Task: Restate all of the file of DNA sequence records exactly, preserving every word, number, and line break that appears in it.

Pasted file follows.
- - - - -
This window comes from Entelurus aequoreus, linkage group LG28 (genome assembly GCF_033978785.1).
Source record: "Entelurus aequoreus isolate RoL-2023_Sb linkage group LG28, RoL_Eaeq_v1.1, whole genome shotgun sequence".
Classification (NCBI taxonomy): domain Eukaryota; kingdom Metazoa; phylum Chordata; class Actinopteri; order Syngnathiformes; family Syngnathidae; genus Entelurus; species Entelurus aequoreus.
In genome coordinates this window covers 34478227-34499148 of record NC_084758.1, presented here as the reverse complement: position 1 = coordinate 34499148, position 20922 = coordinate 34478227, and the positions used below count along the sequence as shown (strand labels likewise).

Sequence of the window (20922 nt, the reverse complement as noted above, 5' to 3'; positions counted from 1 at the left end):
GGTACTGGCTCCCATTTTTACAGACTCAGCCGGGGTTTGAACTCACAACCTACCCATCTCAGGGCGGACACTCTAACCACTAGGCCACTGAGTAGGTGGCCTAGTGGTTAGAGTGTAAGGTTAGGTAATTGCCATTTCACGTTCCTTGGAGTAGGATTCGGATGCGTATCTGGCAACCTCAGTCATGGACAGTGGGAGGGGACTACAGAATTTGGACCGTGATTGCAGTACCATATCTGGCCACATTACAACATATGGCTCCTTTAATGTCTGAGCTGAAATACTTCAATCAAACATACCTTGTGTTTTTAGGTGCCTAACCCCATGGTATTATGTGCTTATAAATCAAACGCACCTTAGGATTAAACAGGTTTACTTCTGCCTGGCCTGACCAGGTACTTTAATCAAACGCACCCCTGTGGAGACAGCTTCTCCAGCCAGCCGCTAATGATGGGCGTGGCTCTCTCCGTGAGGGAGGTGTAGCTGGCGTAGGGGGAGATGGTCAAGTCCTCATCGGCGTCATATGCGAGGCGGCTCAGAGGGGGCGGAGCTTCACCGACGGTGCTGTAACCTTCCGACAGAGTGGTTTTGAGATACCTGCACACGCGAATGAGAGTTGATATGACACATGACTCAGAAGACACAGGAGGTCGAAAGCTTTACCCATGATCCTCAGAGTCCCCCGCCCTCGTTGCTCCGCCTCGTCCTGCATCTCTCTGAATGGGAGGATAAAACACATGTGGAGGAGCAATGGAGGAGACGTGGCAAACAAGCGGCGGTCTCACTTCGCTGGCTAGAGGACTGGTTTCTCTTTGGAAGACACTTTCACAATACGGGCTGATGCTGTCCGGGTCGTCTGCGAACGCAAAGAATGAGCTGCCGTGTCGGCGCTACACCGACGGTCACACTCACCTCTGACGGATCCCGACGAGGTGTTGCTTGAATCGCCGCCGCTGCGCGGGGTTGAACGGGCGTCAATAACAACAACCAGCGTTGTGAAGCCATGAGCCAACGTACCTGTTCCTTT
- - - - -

This window comes from Entelurus aequoreus, linkage group LG28 (genome assembly GCF_033978785.1).
Source record: "Entelurus aequoreus isolate RoL-2023_Sb linkage group LG28, RoL_Eaeq_v1.1, whole genome shotgun sequence".
Classification (NCBI taxonomy): domain Eukaryota; kingdom Metazoa; phylum Chordata; class Actinopteri; order Syngnathiformes; family Syngnathidae; genus Entelurus; species Entelurus aequoreus.
In genome coordinates this window covers 34478227-34499148 of record NC_084758.1, presented here as the reverse complement: position 1 = coordinate 34499148, position 20922 = coordinate 34478227, and the positions used below count along the sequence as shown (strand labels likewise).

Sequence of the window (20922 nt, the reverse complement as noted above, 5' to 3'; positions counted from 1 at the left end):
GGTACTGGCTCCCATTTTTACAGACTCAGCCGGGGTTTGAACTCACAACCTACCCATCTCAGGGCGGACACTCTAACCACTAGGCCACTGAGTAGGTGGCCTAGTGGTTAGAGTGTAAGGTTAGGTAATTGCCATTTCACGTTCCTTGGAGTAGGATTCGGATGCGTATCTGGCAACCTCAGTCATGGACAGTGGGAGGGGACTACAGAATTTGGACCGTGATTGCAGTACCATATCTGGCCACATTACAACATATGGCTCCTTTAATGTCTGAGCTGAAATACTTCAATCAAACATACCTTGTGTTTTTAGGTGCCTAACCCCATGGTATTATGTGCTTATAAATCAAACGCACCTTAGGATTAAACAGGTTTACTTCTGCCTGGCCTGACCAGGTACTTTAATCAAACGCACCCCTGTGGAGACAGCTTCTCCAGCCAGCCGCTAATGATGGGCGTGGCTCTCTCCGTGAGGGAGGTGTAGCTGGCGTAGGGGGAGATGGTCAAGTCCTCATCGGCGTCATATGCGAGGCGGCTCAGAGGGGGCGGAGCTTCACCGACGGTGCTGTAACCTTCCGACAGAGTGGTTTTGAGATACCTGCACACGCGAATGAGAGTTGATATGACACATGACTCAGAAGACACAGGAGGTCGAAAGCTTTACCCATGATCCTCAGAGTCCCCCGCCCTCGTTGCTCCGCCTCGTCCTGCATCTCTCTGAATGGGAGGATAAAACACATGTGGAGGAGCAATGGAGGAGACGTGGCAAACAAGCGGCGGTCTCACTTCGCTGGCTAGAGGACTGGTTTCTCTTTGGAAGACACTTTCACAATACGGGCTGATGCTGTCCGGGTCGTCTGCGAACGCAAAGAATGAGCTGCCGTGTCGGCGCTACACCGACGGTCACACTCACCTCTGACGGATCCCGACGAGGTGTTGCTTGAATCGCCGCCGCTGCGCGGGGTTGAACGGGCGTCAATAACAACAACCAGCGTTGTGAAGCCATGAGCCAACGTACCTGTTCCTTT